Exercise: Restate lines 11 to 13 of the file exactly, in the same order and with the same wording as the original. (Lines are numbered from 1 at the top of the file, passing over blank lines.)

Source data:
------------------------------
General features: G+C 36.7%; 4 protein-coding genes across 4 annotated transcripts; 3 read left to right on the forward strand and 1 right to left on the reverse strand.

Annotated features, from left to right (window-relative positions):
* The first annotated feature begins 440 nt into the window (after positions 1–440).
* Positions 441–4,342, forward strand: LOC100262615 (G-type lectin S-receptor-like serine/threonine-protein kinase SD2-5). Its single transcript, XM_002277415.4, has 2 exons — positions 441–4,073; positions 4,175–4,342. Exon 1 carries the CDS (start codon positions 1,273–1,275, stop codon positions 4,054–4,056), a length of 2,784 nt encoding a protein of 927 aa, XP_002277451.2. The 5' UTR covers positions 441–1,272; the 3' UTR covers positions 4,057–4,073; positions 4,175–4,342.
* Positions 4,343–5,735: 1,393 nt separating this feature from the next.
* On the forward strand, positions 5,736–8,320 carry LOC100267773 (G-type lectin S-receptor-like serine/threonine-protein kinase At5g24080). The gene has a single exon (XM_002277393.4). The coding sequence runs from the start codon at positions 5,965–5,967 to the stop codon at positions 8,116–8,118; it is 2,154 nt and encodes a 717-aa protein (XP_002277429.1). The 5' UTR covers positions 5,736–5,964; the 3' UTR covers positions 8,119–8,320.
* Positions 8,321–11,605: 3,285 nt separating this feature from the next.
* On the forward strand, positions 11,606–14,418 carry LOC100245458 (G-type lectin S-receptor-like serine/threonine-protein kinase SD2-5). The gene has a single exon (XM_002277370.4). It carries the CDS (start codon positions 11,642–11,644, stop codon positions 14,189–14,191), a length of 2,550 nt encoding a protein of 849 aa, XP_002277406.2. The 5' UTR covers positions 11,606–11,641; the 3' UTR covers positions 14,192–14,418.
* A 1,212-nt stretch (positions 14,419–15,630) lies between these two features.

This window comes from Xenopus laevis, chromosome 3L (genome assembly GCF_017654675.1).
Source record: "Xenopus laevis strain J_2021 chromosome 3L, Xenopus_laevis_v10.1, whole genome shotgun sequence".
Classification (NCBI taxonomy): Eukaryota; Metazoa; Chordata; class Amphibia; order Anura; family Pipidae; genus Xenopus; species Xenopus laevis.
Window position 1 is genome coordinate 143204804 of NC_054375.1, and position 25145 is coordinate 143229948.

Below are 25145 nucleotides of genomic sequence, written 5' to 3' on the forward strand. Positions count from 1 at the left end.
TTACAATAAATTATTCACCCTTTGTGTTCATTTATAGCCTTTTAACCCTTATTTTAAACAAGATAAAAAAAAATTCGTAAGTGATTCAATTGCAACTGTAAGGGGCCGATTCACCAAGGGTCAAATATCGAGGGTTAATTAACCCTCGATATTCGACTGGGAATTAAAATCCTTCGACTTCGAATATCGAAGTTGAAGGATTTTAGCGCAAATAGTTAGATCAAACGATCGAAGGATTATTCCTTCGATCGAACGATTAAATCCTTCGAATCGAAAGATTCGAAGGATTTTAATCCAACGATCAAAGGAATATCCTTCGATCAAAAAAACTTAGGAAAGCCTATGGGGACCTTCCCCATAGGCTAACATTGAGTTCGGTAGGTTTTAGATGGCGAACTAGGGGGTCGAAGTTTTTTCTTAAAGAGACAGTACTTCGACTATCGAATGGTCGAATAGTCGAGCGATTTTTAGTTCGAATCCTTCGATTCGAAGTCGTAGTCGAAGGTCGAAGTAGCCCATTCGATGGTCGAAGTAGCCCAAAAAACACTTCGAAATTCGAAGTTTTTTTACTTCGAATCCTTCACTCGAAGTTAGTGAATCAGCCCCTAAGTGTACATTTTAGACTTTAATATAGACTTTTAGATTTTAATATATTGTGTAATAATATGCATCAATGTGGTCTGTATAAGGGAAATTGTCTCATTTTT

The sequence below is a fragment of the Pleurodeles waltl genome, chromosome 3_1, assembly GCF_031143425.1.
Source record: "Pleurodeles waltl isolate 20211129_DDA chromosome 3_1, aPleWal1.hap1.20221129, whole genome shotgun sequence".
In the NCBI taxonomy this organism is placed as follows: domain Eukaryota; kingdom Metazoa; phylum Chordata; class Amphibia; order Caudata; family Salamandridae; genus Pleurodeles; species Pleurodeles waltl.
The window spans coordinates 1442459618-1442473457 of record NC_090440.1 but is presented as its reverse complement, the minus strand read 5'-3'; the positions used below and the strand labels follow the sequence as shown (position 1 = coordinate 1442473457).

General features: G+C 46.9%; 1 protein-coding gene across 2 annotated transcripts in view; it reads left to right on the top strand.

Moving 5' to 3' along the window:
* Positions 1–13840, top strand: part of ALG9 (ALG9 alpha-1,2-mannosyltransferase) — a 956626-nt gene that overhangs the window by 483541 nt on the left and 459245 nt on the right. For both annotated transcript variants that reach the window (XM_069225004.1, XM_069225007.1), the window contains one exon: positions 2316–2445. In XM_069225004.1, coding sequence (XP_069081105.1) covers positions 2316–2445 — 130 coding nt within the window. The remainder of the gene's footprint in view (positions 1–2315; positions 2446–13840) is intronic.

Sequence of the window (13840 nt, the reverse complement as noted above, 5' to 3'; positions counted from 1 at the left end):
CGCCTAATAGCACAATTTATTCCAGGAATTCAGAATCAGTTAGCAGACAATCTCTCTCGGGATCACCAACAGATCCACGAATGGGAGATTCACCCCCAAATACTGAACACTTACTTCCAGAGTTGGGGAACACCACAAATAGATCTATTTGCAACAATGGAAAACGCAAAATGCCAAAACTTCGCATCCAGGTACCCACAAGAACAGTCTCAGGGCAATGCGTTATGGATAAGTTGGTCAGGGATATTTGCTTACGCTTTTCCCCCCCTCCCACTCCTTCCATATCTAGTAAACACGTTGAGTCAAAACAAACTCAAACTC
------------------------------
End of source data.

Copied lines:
Source record: "Xenopus laevis strain J_2021 chromosome 3L, Xenopus_laevis_v10.1, whole genome shotgun sequence".
Classification (NCBI taxonomy): Eukaryota; Metazoa; Chordata; class Amphibia; order Anura; family Pipidae; genus Xenopus; species Xenopus laevis.
Window position 1 is genome coordinate 143204804 of NC_054375.1, and position 25145 is coordinate 143229948.